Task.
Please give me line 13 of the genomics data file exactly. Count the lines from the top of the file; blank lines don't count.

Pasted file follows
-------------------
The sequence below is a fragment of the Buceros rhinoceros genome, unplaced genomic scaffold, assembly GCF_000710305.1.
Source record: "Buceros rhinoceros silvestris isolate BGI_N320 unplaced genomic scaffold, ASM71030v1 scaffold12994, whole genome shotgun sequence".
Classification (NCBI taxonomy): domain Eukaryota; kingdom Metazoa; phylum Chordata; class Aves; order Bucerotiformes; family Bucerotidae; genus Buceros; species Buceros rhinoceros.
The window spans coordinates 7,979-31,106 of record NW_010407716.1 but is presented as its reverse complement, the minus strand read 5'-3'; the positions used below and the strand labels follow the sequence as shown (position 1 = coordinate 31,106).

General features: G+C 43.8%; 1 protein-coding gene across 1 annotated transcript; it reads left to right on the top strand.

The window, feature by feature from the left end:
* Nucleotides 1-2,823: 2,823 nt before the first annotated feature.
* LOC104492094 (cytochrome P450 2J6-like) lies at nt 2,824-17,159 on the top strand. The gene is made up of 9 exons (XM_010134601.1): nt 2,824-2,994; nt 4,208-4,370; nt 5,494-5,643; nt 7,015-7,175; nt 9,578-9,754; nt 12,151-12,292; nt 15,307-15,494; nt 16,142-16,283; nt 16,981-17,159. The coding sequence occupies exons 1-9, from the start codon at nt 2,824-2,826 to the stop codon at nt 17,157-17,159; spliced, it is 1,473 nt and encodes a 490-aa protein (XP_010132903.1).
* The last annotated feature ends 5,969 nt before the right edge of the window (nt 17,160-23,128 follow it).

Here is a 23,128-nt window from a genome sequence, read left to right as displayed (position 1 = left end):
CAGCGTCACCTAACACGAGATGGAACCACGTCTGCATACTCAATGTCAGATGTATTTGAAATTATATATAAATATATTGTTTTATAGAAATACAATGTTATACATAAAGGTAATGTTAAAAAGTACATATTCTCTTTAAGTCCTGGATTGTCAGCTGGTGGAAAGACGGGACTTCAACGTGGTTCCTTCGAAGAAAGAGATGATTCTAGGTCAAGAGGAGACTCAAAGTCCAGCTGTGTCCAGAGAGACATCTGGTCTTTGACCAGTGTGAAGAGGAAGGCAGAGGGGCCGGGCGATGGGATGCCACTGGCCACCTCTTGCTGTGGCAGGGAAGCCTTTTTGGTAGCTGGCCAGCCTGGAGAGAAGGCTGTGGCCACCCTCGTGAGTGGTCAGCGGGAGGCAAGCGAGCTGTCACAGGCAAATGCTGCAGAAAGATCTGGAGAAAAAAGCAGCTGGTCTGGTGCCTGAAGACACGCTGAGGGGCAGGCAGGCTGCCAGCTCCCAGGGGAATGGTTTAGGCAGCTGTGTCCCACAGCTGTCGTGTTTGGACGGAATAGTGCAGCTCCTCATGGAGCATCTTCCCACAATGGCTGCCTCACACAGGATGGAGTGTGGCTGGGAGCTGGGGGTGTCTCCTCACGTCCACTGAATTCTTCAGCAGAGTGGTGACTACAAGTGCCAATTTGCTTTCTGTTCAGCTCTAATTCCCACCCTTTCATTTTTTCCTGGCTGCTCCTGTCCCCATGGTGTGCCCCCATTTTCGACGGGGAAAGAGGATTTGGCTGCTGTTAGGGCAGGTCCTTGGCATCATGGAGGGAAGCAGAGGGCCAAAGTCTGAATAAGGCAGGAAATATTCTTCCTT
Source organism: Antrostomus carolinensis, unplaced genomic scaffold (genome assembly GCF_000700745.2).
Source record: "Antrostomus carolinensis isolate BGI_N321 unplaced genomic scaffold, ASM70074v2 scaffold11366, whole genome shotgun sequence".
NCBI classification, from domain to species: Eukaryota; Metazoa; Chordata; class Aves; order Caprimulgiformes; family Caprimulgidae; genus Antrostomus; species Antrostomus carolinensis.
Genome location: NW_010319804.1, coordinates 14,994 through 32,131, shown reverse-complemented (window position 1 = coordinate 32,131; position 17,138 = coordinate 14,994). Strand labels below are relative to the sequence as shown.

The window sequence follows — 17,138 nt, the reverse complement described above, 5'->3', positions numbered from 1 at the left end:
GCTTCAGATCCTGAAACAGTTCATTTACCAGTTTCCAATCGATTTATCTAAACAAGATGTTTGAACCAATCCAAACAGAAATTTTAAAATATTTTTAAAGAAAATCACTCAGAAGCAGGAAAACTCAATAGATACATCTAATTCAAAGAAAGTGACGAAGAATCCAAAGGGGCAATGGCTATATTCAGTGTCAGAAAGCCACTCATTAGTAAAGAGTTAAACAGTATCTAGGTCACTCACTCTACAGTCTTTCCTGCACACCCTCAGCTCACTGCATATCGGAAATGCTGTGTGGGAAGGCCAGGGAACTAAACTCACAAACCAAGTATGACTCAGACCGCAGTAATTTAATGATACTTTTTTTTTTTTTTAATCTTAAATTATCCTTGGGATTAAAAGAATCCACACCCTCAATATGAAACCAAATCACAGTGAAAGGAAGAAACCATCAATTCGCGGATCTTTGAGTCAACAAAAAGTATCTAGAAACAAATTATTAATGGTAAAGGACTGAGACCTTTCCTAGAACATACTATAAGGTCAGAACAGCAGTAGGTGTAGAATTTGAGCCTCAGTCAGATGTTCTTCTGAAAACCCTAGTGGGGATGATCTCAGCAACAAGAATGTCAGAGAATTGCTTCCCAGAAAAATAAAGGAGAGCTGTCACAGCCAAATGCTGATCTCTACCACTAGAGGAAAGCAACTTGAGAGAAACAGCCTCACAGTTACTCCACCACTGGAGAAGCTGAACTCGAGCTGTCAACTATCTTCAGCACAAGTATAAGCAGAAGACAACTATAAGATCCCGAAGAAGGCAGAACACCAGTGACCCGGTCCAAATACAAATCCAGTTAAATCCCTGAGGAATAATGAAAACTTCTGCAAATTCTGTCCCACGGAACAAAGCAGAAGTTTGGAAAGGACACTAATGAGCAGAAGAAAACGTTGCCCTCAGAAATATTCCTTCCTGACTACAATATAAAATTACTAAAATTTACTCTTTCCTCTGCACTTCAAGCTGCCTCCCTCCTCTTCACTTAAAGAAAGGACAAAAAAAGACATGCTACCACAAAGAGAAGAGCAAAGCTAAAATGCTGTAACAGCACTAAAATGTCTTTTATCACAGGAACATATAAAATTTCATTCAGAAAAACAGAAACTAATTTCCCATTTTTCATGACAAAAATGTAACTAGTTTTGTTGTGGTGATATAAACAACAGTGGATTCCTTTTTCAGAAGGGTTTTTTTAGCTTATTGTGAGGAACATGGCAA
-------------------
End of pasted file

Source record: "Antrostomus carolinensis isolate BGI_N321 unplaced genomic scaffold, ASM70074v2 scaffold11366, whole genome shotgun sequence".